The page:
Athletics: Chambers keen to make up for lost time

The last time Dwain Chambers was seen on a running track in Britain he was performing a lap of honour at Crystal Palace when the scoreboard flashed the result of the 100m at the 2003 Norwich Union London Grand Prix: "1 D Chambers 9.53 world record." The placing was correct but not the fantastical time. The electronic timing system had suffered a breakdown. Instead of advancing the world record by a quarter of a second, Chambers was credited with a rough-estimate 10.0sec run.

As the crestfallen Londoner prepares to return from the wilderness of his drug suspension, the question is whether he is still fast enough seriously to trouble the clock - not to mention the global speed merchants who have emerged in his absence. The answer will start to become apparent at Gateshead today after Chambers raced from his London home to Tyneside yesterday to sign an agreement with UK Athletics about the terms of repayment of monies he earned in 2002 and 2003 while using the designer steroid tetra-hydrogestrinone, more commonly known as THG. The agreement secured his clearance to run in the 100m heats at the Norwich Union British Grand Prix meeting this afternoon.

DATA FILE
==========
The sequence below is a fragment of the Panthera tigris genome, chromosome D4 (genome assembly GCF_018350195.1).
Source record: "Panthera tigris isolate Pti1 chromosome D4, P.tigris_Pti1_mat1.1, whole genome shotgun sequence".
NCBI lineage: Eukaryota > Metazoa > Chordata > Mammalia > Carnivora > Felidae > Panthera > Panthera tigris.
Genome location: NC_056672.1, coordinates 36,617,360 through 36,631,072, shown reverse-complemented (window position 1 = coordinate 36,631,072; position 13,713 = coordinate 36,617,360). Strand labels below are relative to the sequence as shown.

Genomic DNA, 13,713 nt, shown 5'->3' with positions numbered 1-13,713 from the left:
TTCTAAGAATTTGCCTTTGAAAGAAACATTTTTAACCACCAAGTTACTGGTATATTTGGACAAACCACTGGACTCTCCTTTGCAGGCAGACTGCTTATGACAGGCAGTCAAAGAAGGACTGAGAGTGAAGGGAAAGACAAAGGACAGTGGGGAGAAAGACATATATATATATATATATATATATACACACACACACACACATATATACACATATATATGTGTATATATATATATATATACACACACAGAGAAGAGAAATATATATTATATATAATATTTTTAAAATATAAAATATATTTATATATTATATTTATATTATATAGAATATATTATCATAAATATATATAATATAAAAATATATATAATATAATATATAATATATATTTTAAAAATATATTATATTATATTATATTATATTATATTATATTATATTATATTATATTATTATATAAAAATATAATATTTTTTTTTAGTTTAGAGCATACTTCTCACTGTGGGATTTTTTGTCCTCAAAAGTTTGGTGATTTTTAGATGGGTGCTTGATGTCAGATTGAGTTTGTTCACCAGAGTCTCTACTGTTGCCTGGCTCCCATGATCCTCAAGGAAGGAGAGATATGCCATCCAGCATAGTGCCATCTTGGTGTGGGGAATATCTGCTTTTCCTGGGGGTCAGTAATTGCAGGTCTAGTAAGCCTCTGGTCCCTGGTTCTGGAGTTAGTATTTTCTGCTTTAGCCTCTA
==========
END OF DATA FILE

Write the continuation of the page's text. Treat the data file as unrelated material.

At 28, Chambers still has time on his side to pick up the momentum he lost when he moved to California in search of a golden sprinting touch and became caught up in the drugs scandal involving the Bay Area Laboratories Co-Operative. The steroid-assisted 9.87sec he clocked at the Grand Prix Final in Paris in 2002 remains a joint European and joint British record, though after formal deletion of his tainted performances by the International Association of Athletics Federations, his officially recognised personal best would be 9.97, which he recorded in the bronze-medal position at the 1999 World Championships in Seville.

Ben Johnson never regained the 9.79 world-record form he showed before his positive test at the 1988 Olympics, clocking a best of 10.13 on his subsequent return to competition. Chambers, though, is confident of catching up with his former self in time for next year's World Championships in Osaka, if not for the defence of his European Championship title in Gothenburg in August. "I believe I can be just as successful as I was in the past, but it's going to take a bit of time," he said.

"I need to get a feel for competing again. I've got the competitive mind. I'm just not sure how my body's going to cope physically with having been away from the sport for so long. I believe I'm good enough to get the European record and the European title again. It's just a matter of being patient."

Since last October Chambers has been dividing his time between London and Jamaica, training under the direction of Glen Mills, the coach to Kim Collins, the former world and Commonwealth 100m champion from St Kitts. Collins is in the field for the 100m at Gateshead today, together with the Jamaican Asafa Powell, who is joint holder of the 100m world record.

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